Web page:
Cardiomyopathy in Friedreich ataxia: Clinical findings and research

R. Mark Payne, Gregory R. Wagner

Research output: Contribution to journalArticle

35 Scopus citations


Friedreich ataxia is the most common human ataxia and results from inadequate production of the frataxin protein, most often the result of a triplet expansion in the nuclear FXN gene. The gene cannot be transcribed to generate the messenger ribonucleic acid for frataxin. Frataxin is an iron-binding protein targeted to the mitochondrial matrix. In its absence, multiple iron-sulfur-dependent proteins in mitochondria and the cytosol lack proper assembly, destroying mitochondrial and nuclear function. Mitochondrial oxidant stress may also participate in ongoing cellular injury. Although progressive and debilitative ataxia is the most prominent clinical finding, hypertrophic cardiomyopathy with heart failure is the most common cause of early death in this disease. There is no cure. In this review the authors cover recent basic and clinical findings regarding the heart in Friedreich ataxia, offer recommendations for clinical management of the cardiomyopathy in this disease, and point out new research directions to advance the field.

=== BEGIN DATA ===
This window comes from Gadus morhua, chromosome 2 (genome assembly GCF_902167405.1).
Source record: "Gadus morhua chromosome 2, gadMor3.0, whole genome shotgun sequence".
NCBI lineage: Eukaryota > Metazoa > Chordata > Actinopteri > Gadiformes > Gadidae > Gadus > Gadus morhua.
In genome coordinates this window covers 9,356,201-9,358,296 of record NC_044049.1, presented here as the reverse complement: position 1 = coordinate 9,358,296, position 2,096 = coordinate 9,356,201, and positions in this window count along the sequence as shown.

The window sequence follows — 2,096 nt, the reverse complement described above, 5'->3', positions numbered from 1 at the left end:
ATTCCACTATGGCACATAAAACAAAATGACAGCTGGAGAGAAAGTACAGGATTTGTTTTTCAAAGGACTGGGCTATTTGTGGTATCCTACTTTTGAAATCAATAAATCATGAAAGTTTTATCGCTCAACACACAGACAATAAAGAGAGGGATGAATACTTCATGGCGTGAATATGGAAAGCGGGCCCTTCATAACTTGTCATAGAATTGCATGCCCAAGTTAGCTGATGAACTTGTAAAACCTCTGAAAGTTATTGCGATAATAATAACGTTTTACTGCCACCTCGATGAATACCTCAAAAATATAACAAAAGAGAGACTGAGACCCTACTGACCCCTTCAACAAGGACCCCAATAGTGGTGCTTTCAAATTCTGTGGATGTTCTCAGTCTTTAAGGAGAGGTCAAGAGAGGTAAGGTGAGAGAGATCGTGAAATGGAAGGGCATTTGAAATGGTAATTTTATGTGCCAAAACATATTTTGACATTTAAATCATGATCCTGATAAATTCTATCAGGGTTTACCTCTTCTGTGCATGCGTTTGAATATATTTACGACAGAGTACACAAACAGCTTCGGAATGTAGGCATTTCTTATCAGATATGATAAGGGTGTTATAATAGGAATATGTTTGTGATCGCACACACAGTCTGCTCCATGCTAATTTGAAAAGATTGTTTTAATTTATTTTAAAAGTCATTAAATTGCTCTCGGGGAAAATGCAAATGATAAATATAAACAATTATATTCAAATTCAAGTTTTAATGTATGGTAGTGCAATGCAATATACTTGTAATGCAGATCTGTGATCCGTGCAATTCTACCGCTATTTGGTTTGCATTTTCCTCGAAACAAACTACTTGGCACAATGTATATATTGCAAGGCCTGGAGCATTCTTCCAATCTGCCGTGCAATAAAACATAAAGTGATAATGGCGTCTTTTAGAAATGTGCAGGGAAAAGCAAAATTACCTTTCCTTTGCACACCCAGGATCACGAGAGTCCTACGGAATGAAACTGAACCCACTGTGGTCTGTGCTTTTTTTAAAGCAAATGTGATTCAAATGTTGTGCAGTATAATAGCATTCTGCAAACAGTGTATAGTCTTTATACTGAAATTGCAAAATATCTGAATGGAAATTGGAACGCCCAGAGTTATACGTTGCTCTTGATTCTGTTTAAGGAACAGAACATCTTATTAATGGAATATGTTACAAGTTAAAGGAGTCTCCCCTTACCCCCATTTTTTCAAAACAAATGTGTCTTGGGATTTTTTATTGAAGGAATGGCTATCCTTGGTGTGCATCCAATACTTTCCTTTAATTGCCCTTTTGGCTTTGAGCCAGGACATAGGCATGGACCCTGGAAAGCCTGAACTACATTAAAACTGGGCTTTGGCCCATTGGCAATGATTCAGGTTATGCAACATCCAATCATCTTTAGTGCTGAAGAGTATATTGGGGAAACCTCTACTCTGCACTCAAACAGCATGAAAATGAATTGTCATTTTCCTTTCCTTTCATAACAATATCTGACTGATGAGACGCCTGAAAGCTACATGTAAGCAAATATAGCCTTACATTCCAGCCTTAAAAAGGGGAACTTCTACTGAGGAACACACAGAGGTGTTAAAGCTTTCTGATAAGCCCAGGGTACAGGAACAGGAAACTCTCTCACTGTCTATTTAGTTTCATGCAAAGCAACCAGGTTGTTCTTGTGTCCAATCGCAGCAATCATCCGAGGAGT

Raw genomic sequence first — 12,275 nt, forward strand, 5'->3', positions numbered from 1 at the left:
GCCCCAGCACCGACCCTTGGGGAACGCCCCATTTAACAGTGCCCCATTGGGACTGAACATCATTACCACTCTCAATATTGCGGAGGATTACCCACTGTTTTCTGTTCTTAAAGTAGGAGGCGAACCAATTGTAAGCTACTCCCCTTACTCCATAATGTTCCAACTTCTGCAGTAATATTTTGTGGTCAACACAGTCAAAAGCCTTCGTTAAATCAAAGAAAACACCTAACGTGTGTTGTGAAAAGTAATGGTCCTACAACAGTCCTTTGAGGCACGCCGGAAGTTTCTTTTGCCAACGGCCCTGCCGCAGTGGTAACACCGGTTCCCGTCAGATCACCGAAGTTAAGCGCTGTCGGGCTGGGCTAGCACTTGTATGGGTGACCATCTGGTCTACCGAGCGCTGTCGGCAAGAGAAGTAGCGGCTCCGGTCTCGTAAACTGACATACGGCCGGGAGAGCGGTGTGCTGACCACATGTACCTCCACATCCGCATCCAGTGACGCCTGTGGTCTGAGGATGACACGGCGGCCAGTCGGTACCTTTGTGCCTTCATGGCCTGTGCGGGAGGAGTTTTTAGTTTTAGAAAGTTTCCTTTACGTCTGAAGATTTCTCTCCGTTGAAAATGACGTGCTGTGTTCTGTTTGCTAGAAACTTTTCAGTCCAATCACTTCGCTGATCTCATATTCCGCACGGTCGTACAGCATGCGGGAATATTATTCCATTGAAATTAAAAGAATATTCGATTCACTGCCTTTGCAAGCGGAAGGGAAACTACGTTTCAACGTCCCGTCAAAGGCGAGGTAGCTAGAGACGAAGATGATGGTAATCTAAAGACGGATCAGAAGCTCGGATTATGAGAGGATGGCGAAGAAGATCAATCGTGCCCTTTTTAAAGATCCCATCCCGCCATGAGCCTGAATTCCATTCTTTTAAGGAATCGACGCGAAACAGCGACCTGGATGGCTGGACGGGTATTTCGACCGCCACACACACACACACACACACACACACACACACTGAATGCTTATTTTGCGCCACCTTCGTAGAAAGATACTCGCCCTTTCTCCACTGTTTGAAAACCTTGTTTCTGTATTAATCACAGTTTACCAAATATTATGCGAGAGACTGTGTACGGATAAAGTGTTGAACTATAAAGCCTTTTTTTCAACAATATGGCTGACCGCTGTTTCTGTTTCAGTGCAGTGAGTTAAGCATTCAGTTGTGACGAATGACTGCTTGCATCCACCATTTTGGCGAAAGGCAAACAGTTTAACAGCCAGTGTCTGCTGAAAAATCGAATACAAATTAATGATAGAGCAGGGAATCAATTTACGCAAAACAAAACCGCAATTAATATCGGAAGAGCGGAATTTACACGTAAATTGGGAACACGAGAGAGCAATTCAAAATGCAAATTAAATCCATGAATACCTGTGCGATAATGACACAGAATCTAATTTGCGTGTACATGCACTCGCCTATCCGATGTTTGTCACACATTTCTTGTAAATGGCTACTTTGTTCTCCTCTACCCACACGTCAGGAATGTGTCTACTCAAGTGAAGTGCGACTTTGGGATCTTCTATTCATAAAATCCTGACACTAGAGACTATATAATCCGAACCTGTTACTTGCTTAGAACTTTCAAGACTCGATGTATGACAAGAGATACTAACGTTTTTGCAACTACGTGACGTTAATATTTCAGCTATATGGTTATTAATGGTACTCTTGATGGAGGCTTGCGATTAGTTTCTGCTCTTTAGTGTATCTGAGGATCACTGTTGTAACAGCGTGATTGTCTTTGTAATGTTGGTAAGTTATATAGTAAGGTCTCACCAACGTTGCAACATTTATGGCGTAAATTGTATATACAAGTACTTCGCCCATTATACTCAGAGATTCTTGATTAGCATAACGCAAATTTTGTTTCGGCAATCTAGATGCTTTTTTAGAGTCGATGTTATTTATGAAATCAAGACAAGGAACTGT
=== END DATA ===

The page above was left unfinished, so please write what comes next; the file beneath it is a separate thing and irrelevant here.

Original languageEnglish (US)
Pages (from-to)1179-1186
Number of pages8
JournalJournal of child neurology
Issue number9
StatePublished - Sep 2012


  • cardiomyopathy
  • frataxin
  • Friedreich ataxia
  • heart
  • mitochondria

ASJC Scopus subject areas

  • Clinical Neurology
  • Pediatrics, Perinatology, and Child Health

Fingerprint Dive into the research topics of 'Cardiomyopathy in Friedreich ataxia: Clinical findings and research'. Together they form a unique fingerprint.

  • Cite this